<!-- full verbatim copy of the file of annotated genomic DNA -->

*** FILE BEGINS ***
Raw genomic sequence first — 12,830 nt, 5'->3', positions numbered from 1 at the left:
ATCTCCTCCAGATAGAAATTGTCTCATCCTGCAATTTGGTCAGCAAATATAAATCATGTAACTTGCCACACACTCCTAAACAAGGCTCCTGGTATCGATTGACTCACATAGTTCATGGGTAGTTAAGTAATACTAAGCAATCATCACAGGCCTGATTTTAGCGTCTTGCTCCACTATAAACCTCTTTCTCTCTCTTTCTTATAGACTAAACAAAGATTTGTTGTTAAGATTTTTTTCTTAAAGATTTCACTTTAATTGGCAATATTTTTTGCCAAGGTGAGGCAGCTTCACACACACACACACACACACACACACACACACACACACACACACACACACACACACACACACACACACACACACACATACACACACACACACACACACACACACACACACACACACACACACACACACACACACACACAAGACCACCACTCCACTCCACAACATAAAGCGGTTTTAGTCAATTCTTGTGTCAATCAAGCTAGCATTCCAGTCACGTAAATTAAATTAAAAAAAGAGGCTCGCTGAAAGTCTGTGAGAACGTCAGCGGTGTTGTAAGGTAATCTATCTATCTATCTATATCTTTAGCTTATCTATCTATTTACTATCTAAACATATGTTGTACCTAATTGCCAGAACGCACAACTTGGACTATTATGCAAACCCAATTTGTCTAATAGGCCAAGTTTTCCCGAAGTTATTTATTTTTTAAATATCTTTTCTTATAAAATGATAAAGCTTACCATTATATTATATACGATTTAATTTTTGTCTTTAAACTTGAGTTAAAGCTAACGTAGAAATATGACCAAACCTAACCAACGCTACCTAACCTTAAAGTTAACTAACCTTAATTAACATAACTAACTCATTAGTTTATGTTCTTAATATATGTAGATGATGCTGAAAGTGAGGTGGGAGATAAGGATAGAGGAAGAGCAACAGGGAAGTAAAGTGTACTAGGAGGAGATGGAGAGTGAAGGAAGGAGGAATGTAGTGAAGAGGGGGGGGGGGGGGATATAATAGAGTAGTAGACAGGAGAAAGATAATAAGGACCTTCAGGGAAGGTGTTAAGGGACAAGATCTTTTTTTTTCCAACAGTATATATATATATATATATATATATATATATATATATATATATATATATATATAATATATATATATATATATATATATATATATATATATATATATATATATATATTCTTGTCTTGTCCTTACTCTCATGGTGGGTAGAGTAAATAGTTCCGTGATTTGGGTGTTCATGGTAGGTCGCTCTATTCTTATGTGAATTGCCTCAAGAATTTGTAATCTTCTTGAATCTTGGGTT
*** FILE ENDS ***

Raw genomic sequence first — 12,830 nt, 5'->3', positions numbered from 1 at the left:
ATCTCCTCCAGATAGAAATTGTCTCATCCTGCAATTTGGTCAGCAAATATAAATCATGTAACTTGCCACACACTCCTAAACAAGGCTCCTGGTATCGATTGACTCACATAGTTCATGGGTAGTTAAGTAATACTAAGCAATCATCACAGGCCTGATTTTAGCGTCTTGCTCCACTATAAACCTCTTTCTCTCTCTTTCTTATAGACTAAACAAAGATTTGTTGTTAAGATTTTTTTCTTAAAGATTTCACTTTAATTGGCAATATTTTTTGCCAAGGTGAGGCAGCTTCACACACACACACACACACACACACACACACACACACACACACACACACACACACACACACACACACACACACACACATACACACACACACACACACACACACACACACACACACACACACACACACACACACACACACAAGACCACCACTCCACTCCACAACATAAAGCGGTTTTAGTCAATTCTTGTGTCAATCAAGCTAGCATTCCAGTCACGTAAATTAAATTAAAAAAAGAGGCTCGCTGAAAGTCTGTGAGAACGTCAGCGGTGTTGTAAGGTAATCTATCTATCTATCTATATCTTTAGCTTATCTATCTATTTACTATCTAAACATATGTTGTACCTAATTGCCAGAACGCACAACTTGGACTATTATGCAAACCCAATTTGTCTAATAGGCCAAGTTTTCCCGAAGTTATTTATTTTTTAAATATCTTTTCTTATAAAATGATAAAGCTTACCATTATATTATATACGATTTAATTTTTGTCTTTAAACTTGAGTTAAAGCTAACGTAGAAATATGACCAAACCTAACCAACGCTACCTAACCTTAAAGTTAACTAACCTTAATTAACATAACTAACTCATTAGTTTATGTTCTTAATATATGTAGATGATGCTGAAAGTGAGGTGGGAGATAAGGATAGAGGAAGAGCAACAGGGAAGTAAAGTGTACTAGGAGGAGATGGAGAGTGAAGGAAGGAGGAATGTAGTGAAGAGGGGGGGGGGGGGGATATAATAGAGTAGTAGACAGGAGAAAGATAATAAGGACCTTCAGGGAAGGTGTTAAGGGACAAGATCTTTTTTTTTCCAACAGTATATATATATATATATATATATATATATATATATATATATATATATATATATAATATATATATATATATATATATATATATATATATATATATATATATATATATTCTTGTCTTGTCCTTACTCTCATGGTGGGTAGAGTAAATAGTTCCGTGATTTGGGTGTTCATGGTAGGTCGCTCTATTCTTATGTGAATTGCCTCAAGAATTTGTAATCTTCTTGAATCTTGGGTT